“Bloody Gina” Haspel shockingly demonstrated how well qualified for the job of CIA Director she really is. Well prepared for her examination, she stuck to her notes and outlined the direction she wants the intelligence gathering agency to head. She unequivocally promised Congress that just because President Trump nominated her, she wouldn’t resume torture techniques like waterboarding. “I would not restart, under any circumstances, an interrogation program at CIA.”
She proceeded to body-slam Senator Diane Feinstein (D-Ca) over a “false report,” about her stint as a Central Intelligence Agency station chief, with a claw raking “fact check.” She earned her nickname in 2002, working undercover at the “cat’s eye” secret detention facility in Thailand.
“This book says you’re in charge of this program I find problematic, and which I’ve been told to talk about by the DNC higher-ups,” Feinstein lectured. Haspel wasted no time slapping the senator down.
“That book was more fictional than ‘Harry Potter and the Chamber of Secrets.’ I’m sorry, it’s just not true. It’s so untrue even the Washington Post had to hex it.”
“Yeah, but let me read you a section from the book,” Feinstein insisted. “Who sold you the edibles?” Haspel quipped back. One pundit compared the response as the equivalent of saying “actually, the facts you’re citing are two-day-old cat poop,” in a very diplomatic fashion.
Gina Haspel fact checks Senator Feinstein in real time over false and retracted reports of her role in the CIA's interrogation program pic.twitter.com/ZkoZQctB1D
— Ryan Saavedra ?? (@RealSaavedra) May 9, 2018
“Having served in that tumultuous time, I can offer you my personal commitment, clearly and without reservation, that under my leadership, on my watch, CIA will not restart such a detention and interrogation program,” Haspel promised the Senate Intelligence Committee.
Other “government entities” are responsible for “interrogations of terrorism suspects,” she vows, not the CIA.
After serving as Deputy Director of the agency under Mike Pompeo, she stepped up into the acting Director role when his appointment as Secretary of State was announced. President Trump recommended making her promotion permanent.
The position once held by the elder George Bush requires the skills of administration to run the show, a talent for clandestine operations that the public is likely to find offensive, and the ability to keep Congress informed without saying too much.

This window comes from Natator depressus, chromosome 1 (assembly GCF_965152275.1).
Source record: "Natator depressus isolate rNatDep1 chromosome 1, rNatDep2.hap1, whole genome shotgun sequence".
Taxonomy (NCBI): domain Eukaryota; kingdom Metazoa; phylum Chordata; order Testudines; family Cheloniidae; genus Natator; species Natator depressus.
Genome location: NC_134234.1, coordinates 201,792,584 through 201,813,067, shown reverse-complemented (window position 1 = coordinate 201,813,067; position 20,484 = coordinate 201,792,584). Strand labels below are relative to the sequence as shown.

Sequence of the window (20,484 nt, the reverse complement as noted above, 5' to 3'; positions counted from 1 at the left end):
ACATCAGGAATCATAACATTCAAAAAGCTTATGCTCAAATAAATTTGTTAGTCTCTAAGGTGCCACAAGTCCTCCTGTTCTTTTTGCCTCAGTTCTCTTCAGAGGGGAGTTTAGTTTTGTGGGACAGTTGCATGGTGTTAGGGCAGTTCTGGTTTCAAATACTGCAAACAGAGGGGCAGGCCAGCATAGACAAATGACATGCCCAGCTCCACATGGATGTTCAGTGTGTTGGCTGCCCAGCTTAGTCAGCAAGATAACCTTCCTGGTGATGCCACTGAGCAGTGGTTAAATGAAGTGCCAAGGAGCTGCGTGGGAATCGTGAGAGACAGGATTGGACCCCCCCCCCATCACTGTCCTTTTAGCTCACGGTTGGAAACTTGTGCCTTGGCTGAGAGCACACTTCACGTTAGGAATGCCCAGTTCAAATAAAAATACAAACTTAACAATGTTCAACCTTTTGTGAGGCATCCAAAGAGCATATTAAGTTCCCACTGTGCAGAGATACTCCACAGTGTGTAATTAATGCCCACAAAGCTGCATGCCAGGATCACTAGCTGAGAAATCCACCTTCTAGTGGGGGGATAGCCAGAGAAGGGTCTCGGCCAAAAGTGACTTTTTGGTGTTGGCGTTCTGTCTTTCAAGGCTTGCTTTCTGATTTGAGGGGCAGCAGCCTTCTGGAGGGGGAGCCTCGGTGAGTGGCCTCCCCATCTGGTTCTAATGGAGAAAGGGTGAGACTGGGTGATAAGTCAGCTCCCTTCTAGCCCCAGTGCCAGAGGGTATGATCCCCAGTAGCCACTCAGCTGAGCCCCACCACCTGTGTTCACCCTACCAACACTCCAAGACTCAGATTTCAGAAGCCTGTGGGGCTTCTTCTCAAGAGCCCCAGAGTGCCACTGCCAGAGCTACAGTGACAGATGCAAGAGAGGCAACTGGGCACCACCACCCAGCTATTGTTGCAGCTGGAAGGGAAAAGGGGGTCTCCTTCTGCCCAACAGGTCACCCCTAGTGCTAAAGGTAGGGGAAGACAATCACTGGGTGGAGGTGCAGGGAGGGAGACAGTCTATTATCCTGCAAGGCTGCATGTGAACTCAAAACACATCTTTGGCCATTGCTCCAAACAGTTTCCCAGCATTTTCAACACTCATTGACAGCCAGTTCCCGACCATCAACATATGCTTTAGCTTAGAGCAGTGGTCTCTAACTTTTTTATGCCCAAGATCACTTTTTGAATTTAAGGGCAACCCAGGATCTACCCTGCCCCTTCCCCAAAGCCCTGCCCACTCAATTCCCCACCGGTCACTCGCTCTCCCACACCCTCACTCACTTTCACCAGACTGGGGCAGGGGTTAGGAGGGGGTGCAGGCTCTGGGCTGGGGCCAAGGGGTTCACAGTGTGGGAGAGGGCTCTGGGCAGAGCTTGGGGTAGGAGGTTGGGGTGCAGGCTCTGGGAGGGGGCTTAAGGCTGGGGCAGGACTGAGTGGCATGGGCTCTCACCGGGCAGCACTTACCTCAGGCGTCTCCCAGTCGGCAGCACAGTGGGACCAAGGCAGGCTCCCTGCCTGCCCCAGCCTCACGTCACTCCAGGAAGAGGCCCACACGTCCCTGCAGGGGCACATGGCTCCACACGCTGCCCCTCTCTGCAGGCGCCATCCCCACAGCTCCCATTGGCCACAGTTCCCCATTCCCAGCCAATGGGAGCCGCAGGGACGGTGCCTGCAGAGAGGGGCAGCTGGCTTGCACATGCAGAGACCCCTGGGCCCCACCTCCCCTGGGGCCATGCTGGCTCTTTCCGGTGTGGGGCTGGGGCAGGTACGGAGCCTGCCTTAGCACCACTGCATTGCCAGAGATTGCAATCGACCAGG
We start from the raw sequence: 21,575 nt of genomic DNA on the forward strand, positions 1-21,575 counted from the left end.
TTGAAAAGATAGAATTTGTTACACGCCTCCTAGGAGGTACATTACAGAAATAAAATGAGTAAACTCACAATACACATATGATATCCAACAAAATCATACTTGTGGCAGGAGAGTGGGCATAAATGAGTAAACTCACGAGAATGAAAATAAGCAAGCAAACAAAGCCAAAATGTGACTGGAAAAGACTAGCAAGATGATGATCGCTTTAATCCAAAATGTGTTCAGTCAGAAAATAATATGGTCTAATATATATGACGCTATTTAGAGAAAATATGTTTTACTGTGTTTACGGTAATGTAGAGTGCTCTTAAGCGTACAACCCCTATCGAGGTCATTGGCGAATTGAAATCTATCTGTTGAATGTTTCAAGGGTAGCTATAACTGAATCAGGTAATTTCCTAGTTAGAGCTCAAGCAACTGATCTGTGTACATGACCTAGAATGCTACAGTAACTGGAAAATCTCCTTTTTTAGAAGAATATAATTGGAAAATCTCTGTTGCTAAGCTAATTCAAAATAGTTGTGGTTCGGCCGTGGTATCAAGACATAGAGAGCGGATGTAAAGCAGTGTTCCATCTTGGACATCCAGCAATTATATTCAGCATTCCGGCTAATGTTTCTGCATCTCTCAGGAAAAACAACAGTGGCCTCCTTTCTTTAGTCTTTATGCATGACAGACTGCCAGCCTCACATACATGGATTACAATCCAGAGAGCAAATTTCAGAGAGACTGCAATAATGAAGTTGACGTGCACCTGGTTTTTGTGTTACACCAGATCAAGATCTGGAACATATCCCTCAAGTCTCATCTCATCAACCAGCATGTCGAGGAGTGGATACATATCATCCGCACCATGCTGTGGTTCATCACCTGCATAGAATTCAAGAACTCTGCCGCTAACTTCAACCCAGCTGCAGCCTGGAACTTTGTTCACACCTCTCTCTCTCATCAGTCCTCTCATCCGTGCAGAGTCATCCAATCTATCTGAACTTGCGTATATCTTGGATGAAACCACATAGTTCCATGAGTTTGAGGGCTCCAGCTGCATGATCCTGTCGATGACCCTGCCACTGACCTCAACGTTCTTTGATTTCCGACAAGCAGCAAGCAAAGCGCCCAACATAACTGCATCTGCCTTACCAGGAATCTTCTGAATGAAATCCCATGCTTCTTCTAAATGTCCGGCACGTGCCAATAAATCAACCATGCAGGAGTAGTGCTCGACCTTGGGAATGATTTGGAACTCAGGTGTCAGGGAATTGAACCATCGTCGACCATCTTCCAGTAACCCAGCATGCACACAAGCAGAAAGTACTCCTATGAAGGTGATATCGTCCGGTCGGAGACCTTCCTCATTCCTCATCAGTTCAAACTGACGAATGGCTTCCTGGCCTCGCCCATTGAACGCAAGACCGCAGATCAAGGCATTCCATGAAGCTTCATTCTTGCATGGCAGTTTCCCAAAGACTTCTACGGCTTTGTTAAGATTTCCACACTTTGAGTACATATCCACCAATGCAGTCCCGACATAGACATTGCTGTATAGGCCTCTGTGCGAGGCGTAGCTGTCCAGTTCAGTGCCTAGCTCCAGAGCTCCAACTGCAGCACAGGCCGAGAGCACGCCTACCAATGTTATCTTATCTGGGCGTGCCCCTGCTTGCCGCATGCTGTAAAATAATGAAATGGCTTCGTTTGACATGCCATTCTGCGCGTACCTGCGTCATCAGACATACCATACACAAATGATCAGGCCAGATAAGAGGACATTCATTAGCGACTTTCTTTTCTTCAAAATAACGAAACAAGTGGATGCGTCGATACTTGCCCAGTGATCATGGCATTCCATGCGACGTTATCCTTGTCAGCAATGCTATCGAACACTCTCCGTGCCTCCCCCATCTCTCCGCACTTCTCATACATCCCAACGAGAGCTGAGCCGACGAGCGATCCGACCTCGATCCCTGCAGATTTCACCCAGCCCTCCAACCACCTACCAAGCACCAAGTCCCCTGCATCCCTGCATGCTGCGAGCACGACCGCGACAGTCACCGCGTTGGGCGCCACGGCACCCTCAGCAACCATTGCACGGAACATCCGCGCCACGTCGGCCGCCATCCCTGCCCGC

The CIA director’s primary job is to keep Congress satisfied, not just with the results but the methods used to obtain them. Haspel stonewalled Democratic distractions and reassured Republicans with equal ease at her Senate confirmation hearing on Wednesday.
In the wake of the 911 terror attack on the World Trade Center, al Qaeda extremists were subjected to “enhanced interrogation” techniques like waterboarding.
Torture was admittedly distasteful but also arguably necessary to dislodge critically sensitive information. Democrats on the committee grilled Haspel about the wisdom of the practice incessantly.
Senator Kamala Harris (D-Ca.) demanded a “yes or no” answer on whether Haspel considered waterboarding immoral but Haspel didn’t fall into the trap.
The CIA learned “tough lessons” she noted. “I’m not going to sit here with the benefit of hindsight and judge the very good people who made hard decisions who were running the agency in very extraordinary circumstances at the time.”
Another major controversy surrounds a video tape that was made of various “enhanced interrogation” sessions in the Thailand facility. Haskel was the one who gave the order to have the tape physically destroyed.
Liberal Senator Martin Heinrich (D-N.M.) turned up the scorching heat on his blowtorch. “Doesn’t that feel like a cover-up?” he interrogated.
Haskel didn’t even blink. Not to her, it didn’t. To her, it was protecting valuable undercover assets. “I never watched the tapes, but I understood that our officers’ faces were on them and it was very dangerous,” she effortlessly countered.
She was absolutely in favor of destroying the tapes in 2005 while working as chief of staff to the head of the clandestine service department, Jose Rodriguez.
She was petrified that an “irresponsible leak” of the video sooner or later would “reveal the identities of CIA agents and put them at risk.” That is exactly the kind of concern we want to see from the top executive of our spy agency.
Another lawmaker wanted to know what she would do if President Trump ordered her to do something “morally objectionable.” She wouldn’t do it, she vows. “My moral compass is strong. I would not allow CIA to undertake activity that I thought was immoral, even if it was technically legal. I would absolutely not permit it.”
Republican Susan Collins (R-Maine) asked if President Trump ordered waterboarding used on a “high-value terrorism suspect,” what Haspel would do. “I do not believe the president would ask me to do that,” Haspel countered.
Haspel remained calm and confidant throughout the hearing. Often her response to questions was a standard objection that the material was classified. On the things that were not classified she was refreshingly forthcoming.
A separate hearing was held with the appropriate measures to discuss confidentially all of the classified secret material that the Intelligence Committee wanted to ask her about.
Considering the herd of moles running rampant on Capitol Hill these days, we can expect details of that classified meeting to leak out to the media overnight. It’s no wonder she was worried about that tape getting out.
She needs at least 51 votes in the 100 seat Senate to keep the job. Republicans hold 51 seats but Rand Paul has already declared opposition. No Democrats have expressed any support yet but there is hope that a handful of moderates will clear the way for her confirmation.